818576.  Mon May 23, 2011 12:23 pm Reply with quote

And the evidence in the case of rape has to go beyond DNA, or we are left, as dr.bob says, with one person's word against another's. And then we get previous sexual history brought in, and suddenly a woman who may have had sexual encounters with other people in her life becomes portrayed by some people at least as if she were indiscriminate and therefore just as likely to consent to sex with the defendant as not, and her private life is paraded for all to see.

So - you're being raped. Do you lie still and let him get on with it, in the hope that he will go away and leave you alone when he's finished, or paralysed with fear that you will be murdered as well as raped? Or do you struggle energetically to fight back, thus providing yourself with evidence of being assaulted but risking worse physical consequences from a man who has already shown himself capable of physically overmastering you, *and* fearing that you may be murdered as well as raped?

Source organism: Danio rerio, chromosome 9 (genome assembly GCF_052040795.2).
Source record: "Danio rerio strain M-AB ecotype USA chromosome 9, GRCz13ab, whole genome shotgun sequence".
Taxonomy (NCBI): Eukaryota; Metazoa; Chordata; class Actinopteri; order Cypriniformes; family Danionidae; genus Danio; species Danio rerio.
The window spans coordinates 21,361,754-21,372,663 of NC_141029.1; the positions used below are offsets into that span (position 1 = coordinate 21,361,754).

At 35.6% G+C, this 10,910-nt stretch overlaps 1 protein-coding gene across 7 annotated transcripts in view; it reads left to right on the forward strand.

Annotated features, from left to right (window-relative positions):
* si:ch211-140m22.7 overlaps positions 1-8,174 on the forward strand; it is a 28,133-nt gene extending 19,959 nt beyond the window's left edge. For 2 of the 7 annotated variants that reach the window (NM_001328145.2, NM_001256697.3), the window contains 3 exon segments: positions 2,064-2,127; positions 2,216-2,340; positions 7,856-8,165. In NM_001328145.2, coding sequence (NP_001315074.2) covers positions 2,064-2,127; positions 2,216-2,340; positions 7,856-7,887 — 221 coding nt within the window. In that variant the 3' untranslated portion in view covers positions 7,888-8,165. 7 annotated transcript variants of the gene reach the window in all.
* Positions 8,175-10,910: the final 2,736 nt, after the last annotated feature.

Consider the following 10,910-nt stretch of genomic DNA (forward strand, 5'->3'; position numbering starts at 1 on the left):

'yorz
818668.  Mon May 23, 2011 4:36 pm Reply with quote

I don't think you can know beforehand how you will react if that happens. Depends on numerous factors.
I know a few women who have been raped. All of them got on with their lives; only one of them reported it and the perpetrator got duly sentenced. All of them went on to enjoy healthy sex lives. And all of them got quite irritated when the subject was discussed and their 'audience' became very nonplussed that they weren't scarred for life.
I guess that the amount of violence used in the act has something to do with how the victim deals with it. Oh, and those women definitely didn't see themselves as victims. They had after it first happened, but lateron they decided not to dwell on it and look ahead.
I have heard interviews with raped women who got quite confused because they had just wanted to get on with their lives and let the incident not dominate, but the people around them had made much more of it and the women ended up feeling they didn't possess enough self-worth, otherwise they would have kept feeling violated.

I was violated, by a gynaecologist. Because it happened whilst I was fitted with a coil, which was excruciatingly painful, it took a while before I twigged what he was doing. Mind, I was in my late twenties, and in those days the 'white coats' still had their aura. I muttered that I was fine, thank you, and he then buggered off, so I could get dressed. Quite some time later I told my friend about it, and she just laughed and said, "Oh, him? He's well-known for it". I wasn't traumatised, but felt slightly annoyed that I hadn't caused more of a stink.